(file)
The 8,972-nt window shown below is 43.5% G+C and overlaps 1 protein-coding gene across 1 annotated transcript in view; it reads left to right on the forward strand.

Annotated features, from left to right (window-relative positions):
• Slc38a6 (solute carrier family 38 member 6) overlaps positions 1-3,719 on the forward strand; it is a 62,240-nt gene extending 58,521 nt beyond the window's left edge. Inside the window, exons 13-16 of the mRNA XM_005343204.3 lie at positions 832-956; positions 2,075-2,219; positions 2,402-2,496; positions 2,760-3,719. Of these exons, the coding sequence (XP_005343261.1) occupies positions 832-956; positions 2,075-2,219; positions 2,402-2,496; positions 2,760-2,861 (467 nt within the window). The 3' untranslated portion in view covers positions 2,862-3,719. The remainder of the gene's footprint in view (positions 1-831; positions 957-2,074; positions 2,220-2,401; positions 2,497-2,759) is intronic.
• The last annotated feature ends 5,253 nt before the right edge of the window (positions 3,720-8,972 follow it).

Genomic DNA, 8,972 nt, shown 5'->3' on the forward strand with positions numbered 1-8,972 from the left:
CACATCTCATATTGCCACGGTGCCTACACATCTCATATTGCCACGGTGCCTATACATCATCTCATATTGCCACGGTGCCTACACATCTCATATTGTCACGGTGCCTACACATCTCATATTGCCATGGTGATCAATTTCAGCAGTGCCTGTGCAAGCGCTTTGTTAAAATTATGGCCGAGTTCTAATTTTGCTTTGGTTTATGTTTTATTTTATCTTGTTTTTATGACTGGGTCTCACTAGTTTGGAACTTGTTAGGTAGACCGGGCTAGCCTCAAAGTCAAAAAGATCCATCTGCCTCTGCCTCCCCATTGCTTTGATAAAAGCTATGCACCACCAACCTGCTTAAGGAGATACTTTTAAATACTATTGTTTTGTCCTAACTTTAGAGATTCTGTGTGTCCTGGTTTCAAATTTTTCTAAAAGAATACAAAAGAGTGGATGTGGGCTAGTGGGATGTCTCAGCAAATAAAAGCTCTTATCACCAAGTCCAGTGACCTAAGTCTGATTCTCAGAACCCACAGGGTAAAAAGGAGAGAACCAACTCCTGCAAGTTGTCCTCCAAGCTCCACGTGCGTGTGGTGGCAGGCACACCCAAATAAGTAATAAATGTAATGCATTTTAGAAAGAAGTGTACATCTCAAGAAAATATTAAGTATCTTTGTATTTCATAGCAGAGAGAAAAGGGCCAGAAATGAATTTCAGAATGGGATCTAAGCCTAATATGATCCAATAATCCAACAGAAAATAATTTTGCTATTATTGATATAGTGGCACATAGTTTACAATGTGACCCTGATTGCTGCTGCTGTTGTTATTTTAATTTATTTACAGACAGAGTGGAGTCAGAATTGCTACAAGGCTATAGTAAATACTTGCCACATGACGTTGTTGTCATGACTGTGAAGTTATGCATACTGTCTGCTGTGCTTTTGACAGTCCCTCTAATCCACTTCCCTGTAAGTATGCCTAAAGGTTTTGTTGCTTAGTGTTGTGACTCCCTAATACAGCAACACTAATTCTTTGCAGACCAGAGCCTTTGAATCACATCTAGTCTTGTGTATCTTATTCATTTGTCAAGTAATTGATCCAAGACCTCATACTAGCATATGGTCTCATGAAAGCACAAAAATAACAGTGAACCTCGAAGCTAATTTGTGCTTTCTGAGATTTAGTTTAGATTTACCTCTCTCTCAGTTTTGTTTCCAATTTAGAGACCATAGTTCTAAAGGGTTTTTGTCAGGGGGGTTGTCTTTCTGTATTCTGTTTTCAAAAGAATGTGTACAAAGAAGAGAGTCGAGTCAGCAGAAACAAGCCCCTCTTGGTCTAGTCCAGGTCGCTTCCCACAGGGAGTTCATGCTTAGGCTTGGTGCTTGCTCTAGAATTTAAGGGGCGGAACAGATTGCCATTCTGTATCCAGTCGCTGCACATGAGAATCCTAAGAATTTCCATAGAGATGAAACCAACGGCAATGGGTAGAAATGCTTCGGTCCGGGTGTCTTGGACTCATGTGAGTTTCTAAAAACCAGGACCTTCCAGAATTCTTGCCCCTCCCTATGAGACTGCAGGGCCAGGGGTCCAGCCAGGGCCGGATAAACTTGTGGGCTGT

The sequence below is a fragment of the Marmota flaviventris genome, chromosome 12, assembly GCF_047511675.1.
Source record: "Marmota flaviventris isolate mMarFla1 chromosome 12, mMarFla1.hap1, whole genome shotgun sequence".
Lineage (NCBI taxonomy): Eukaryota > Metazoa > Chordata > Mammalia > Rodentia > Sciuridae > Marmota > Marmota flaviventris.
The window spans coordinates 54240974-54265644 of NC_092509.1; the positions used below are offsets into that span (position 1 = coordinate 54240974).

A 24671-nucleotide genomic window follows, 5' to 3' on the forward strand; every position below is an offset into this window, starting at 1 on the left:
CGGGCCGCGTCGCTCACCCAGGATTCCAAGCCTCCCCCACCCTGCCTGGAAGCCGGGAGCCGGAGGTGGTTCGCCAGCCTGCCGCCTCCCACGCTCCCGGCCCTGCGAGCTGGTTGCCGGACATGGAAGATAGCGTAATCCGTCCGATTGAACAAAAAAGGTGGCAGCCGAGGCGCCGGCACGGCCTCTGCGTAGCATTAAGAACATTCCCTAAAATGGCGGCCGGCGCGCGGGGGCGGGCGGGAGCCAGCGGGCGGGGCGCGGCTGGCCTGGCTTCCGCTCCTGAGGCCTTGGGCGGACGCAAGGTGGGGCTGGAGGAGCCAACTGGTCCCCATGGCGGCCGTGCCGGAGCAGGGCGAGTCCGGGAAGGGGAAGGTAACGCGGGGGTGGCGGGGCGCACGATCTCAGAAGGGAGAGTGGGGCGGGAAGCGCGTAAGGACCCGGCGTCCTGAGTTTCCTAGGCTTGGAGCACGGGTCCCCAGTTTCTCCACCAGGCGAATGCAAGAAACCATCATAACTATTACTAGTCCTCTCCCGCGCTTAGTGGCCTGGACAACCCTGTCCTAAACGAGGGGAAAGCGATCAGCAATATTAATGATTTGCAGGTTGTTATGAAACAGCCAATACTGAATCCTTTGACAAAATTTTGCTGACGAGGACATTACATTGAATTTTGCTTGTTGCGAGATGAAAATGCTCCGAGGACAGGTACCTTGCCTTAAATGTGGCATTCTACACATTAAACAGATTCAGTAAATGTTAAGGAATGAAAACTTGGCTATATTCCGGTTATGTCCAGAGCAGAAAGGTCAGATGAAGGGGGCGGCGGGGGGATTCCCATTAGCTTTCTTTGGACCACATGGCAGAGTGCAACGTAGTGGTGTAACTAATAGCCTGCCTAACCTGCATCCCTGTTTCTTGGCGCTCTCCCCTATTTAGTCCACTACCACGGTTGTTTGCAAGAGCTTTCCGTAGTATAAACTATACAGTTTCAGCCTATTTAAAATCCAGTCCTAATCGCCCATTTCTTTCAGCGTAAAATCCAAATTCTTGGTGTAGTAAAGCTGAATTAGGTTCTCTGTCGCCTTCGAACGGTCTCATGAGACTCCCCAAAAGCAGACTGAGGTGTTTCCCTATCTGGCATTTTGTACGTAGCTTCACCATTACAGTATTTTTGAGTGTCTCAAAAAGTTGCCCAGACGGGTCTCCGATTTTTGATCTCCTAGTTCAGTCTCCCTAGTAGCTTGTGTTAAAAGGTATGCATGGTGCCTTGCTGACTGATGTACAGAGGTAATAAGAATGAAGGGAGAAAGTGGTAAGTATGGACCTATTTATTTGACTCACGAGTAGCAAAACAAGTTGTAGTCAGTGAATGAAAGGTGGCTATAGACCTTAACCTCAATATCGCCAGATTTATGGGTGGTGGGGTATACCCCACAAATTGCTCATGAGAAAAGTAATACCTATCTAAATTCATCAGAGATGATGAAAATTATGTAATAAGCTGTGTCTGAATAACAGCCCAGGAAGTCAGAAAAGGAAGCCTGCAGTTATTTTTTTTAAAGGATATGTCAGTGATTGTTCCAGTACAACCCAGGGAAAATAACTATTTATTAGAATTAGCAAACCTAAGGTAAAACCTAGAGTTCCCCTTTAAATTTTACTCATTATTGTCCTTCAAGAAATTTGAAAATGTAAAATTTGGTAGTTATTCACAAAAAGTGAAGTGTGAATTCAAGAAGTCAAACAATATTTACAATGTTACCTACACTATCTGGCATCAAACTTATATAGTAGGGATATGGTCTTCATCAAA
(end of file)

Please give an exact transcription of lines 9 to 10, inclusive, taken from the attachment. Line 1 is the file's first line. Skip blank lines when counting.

Lineage (NCBI taxonomy): Eukaryota > Metazoa > Chordata > Mammalia > Rodentia > Sciuridae > Marmota > Marmota flaviventris.
The window spans coordinates 54240974-54265644 of NC_092509.1; the positions used below are offsets into that span (position 1 = coordinate 54240974).